Tag Archives: corona

How much do we matter? – A midwife’s Coronavirus experience

Over the course of the last three months, a lot has changed in our daily routines. The sudden lockdown and stay-at-home orders have affected everyone in Germany. While many students, myself included, were able to stay at home and rejoice in the comforts of “easier” exams and a two-minute commute from bed to desk, essential workers were not so lucky.

Essential Workers during a pandemic

Undoubtedly, every single essential worker deserves more than just applause and praise for keeping our country going. And surely a million articles could be written about the heroic people that braved the storm and still made sure everyone was safe, healthy and provided with everything they needed. However, I want to focus specifically on a group that has often fallen under the radar in the last months: midwives.
For clarification purposes, midwives are women and men (yes, they exist) that take care of expecting mothers before and after they give birth.

Tanja, a self-employed midwife from Bavaria, recalls the beginnings of what will eventually surely be the prologue of a Steven Spielberg movie. “We were suddenly the only port of call and source of comfort for new mothers, not just professionally but also on a personal level. Most times, their husbands could not be with them in the delivery rooms. On top of that, the entire family is often present in the time after a birth but could not help because of the social distancing rules set in place.” At the same time, they were ordered to only stay with the mothers and babies for as short as possible, which felt like a strange internal dilemma of wanting to be safe and also wanting to give the mothers all the support they were not currently receiving, she explains.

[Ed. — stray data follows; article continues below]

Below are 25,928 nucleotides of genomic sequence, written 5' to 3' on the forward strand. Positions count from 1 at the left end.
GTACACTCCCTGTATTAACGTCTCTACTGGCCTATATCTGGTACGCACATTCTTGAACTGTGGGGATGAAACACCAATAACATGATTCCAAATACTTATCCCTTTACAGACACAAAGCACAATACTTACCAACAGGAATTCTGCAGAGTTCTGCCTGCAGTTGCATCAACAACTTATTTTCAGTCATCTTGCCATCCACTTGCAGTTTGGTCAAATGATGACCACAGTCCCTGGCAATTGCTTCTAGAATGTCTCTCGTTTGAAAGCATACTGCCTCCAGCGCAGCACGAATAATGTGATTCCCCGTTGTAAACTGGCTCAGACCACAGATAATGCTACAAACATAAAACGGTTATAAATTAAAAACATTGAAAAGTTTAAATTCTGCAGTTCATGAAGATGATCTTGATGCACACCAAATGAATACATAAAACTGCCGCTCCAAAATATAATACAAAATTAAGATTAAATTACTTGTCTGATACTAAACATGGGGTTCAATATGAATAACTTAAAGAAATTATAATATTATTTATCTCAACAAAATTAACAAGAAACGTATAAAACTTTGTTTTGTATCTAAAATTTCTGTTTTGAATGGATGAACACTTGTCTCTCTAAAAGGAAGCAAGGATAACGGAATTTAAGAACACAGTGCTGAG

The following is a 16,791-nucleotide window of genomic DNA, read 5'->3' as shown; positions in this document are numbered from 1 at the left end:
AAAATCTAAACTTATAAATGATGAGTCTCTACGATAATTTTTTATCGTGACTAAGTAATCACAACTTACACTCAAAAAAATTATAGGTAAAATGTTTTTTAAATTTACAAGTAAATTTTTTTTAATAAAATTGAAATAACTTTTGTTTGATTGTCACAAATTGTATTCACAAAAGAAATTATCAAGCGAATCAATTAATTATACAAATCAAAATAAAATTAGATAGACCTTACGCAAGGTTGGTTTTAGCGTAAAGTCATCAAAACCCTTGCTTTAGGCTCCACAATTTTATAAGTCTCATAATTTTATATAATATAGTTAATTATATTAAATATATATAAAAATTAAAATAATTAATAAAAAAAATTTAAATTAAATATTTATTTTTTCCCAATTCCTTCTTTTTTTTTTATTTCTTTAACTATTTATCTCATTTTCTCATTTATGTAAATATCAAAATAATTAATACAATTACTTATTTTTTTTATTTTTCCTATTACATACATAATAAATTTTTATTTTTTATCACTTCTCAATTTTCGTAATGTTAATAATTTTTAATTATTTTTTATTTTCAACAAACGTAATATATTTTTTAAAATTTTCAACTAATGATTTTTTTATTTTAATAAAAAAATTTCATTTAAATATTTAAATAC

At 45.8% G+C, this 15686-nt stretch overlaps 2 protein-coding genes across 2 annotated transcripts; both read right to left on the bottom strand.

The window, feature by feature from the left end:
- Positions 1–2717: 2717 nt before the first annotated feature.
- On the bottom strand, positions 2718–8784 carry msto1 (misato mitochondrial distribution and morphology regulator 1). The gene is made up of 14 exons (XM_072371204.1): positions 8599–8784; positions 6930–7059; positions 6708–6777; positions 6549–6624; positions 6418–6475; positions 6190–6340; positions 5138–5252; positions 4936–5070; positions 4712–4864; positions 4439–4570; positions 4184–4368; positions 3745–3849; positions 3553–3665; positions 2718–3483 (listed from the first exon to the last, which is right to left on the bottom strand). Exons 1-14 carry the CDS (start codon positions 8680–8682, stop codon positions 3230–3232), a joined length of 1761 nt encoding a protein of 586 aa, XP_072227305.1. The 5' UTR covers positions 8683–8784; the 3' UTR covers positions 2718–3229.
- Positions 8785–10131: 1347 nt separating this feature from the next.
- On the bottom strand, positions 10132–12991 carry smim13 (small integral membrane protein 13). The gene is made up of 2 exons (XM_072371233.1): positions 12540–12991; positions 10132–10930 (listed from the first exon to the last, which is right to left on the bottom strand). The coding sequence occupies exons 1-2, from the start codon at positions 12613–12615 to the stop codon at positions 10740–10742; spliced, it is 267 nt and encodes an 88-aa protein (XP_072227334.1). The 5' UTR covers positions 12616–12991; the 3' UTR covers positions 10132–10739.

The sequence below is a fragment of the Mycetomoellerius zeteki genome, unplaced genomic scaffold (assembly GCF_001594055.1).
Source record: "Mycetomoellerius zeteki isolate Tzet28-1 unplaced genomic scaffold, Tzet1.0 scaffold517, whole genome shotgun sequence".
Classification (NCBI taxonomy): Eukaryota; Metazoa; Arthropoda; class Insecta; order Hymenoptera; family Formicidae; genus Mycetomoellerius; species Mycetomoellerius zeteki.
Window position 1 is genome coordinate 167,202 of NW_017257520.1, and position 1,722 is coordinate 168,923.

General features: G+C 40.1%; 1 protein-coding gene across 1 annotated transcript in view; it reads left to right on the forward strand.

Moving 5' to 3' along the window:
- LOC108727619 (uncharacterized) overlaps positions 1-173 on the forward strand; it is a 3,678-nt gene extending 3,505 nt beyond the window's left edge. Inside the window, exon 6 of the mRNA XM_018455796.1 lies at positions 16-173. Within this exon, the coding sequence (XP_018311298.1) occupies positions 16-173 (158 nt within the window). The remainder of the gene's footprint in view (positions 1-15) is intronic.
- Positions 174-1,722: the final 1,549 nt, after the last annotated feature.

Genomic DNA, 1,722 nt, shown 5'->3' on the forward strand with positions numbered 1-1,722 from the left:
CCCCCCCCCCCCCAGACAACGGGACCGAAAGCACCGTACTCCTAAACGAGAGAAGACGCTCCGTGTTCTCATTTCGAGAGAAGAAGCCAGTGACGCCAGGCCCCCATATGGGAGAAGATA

Midwives especially were in a difficult situation because they had to move from family to family despite the no-contact rules which technically forbade anyone from visiting another household. “And on top of that, of course the families had vulnerable newborns that could easily get sick. Plus, we had to be extra careful since they had just left the hospital and were at a higher risk of having contacted Covid-19 already.” Tanja recalls.

The technological side of things

Another area of trouble was the gymnastics courses they offered to mothers after birth. “Fortunately, we were able to do the courses online almost immediately, but that brought with it its own set of challenges. I’m not a very tech-savvy person and of course, when you’re in such a strange new situation, everything that can go wrong usually does.” Laughing, Tanja remembers: “In the first session, we started about 15 minutes later than we wanted to. My colleague’s camera didn’t work and I couldn’t access the video conference at all because my e-mail provider had spontaneously shut down their site. In the end, both our kids held our cellphones for an hour because that was the only way we were able to access the course.” Since then, not only has the technological aspect gotten much smoother, but Tanja also jokes that she’s now an expert at angling the laptop perfectly so that no one sees the chaos in her room.

“All in all, we’ve dealt with the situation as best we could,” is the conclusion Tanja offers. “In the beginning, we really wondered how much us midwives matter. It seemed like every new rule put in place somewhat ignored our existence and focused on everyone but us, but eventually we were able to piece together how we should conduct our work.” When asked what the hardest part was for her personally, the answer is “Probably the huge weight I felt with regard to the comfort I wanted to offer these women but couldn’t. Pregnancy is often already a very scary time for them, and then to suddenly feel like they had to figure everything out on their own with the occasional phone call and the significantly shorter visits we conducted was a source of frustration for all of us.”

The moral of our newfound appreciation